Angilbert (fl. ca. 840/50), On the Battle Which was Fought at Fontenoy

The Law of Christians is broken,
Blood by the hands of hell profusely shed like rain,
And the throat of Cerberus bellows songs of joy.

Angelbertus, Versus de Bella que fuit acta Fontaneto

Fracta est lex christianorum
Sanguinis proluvio, unde manus inferorum,
gaudet gula Cerberi.

Tuesday, March 22, 2011

Natural Law's Modern Cousin Germain: Be Coherent

A COHERENT PLAN OF LIFE IS THE FIRST requirement of practical reasonableness identified by Finnis in his book Natural Law and Natural Rights. We are not free, if we are to be reasonable (and being unreasonable is not being free, but being arbitrary and chained to whim), unless we have a rationally coherent plan of life. The inclinations, urges, desires that we have must somehow be reined and disciplined into some sort of rational ordering or coherent plan of life. This means that it must be externally and internally coherent and rational. This coherent plan must be rational with respect to basic values, and in ordering them it must not be internally inconsistent so that a person is not at cross purposes with himself. It must, moreover, be concerned with more than here-and-now. It must extend out over time. Indeed it must not only extend out over time, it must even consider that which is beyond time, the novissima.

Implicitly or explicitly one must have a harmonious set of purposes and orientations, not as the 'plans' or 'blueprints' of a pipe-dream, but as effective commitments. . . . It is unreasonable to life merely from moment to moment, following immediate cravings, or just drifting.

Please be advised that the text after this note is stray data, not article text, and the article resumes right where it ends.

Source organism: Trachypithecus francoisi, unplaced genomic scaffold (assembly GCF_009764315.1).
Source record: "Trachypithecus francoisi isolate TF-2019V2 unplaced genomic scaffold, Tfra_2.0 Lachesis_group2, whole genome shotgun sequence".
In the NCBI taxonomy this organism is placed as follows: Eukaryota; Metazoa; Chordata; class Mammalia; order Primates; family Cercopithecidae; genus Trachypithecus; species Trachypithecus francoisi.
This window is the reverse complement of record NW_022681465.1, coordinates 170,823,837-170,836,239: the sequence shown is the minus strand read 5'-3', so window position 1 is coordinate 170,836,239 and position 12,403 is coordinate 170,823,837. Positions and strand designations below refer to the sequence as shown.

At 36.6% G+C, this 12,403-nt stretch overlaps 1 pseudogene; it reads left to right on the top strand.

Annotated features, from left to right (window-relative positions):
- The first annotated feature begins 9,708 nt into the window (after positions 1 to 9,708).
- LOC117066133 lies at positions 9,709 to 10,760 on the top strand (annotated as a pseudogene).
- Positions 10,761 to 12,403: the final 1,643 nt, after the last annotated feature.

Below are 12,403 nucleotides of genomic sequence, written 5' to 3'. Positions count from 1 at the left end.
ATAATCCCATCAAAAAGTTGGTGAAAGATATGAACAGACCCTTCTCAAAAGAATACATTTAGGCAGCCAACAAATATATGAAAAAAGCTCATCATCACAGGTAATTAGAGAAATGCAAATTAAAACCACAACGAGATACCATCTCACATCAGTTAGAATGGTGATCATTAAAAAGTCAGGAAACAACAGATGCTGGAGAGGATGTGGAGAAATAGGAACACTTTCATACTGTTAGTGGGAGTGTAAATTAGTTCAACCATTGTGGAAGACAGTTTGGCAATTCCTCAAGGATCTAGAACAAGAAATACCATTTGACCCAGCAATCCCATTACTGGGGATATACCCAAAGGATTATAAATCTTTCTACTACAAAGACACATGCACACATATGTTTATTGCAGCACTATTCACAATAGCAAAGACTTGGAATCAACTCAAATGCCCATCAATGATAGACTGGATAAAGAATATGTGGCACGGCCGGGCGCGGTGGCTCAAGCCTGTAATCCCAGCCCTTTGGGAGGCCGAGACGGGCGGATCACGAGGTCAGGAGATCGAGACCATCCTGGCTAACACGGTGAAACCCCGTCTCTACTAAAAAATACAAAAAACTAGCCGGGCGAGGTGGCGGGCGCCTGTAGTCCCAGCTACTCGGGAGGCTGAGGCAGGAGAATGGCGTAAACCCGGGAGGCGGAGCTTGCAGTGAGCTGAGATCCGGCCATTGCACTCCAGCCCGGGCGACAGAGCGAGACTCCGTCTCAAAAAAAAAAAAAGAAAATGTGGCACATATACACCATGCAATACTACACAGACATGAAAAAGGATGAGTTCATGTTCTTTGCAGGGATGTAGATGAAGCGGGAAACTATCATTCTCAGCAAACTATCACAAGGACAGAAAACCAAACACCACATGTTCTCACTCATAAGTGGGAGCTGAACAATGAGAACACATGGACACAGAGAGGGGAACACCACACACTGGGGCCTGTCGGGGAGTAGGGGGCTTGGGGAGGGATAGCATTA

NLNR, 104.

Finis Gloriae Mundi by Juan de Valdés Leal

Two things ought to be stressed with respect to the adoption of a coherent plan of life. First, it is not to be confused with adopting or inventing values. The basic values are not ours to mold or create. The choice is not adopting a coherent set of values of our own making (and it is questionable that values of our own making would be coherent) since we have no basis for ignoring the self-evident human values--life, knowledge, play, aesthetic experience, sociability, practical reasonableness, religion--and participating in those of our own manufacture. There is no rational basis in creating basic values that do not exist, and we lack the power to fashion them out of whole cloth as if ex nihilo. There is no rational basis for ignoring the self-evident basic values that do exist and not participating in them. It is in fact a refusal to participate in being if one ignores the basic values. One is not acting in accordance with practical reasonableness in deciding to choose death, or ugliness, or misanthropy, or impiety, or ignorance, or power, as a basic value. One is only acting in accordance with practical reasonableness when--confronted with the basic values of life, play, knowledge, aesthetic experience, sociability, practical reasonableness, religion--we adopt a coherent plant of life that attempts to participate in them in a rational way.

Second, the coherent plan of life must go beyond the immediate. It is a long-range, lasting, staying, sort of habitual thing. It is not a short-term ordering, hinc et nunc, but a long-term ordering. As Finnis puts it: "It is also irrational to devote one's attention exclusively to specific projects which can be carried out completely by simply deploying defined means to defined objectives." NLNR, 104 (emphasis added).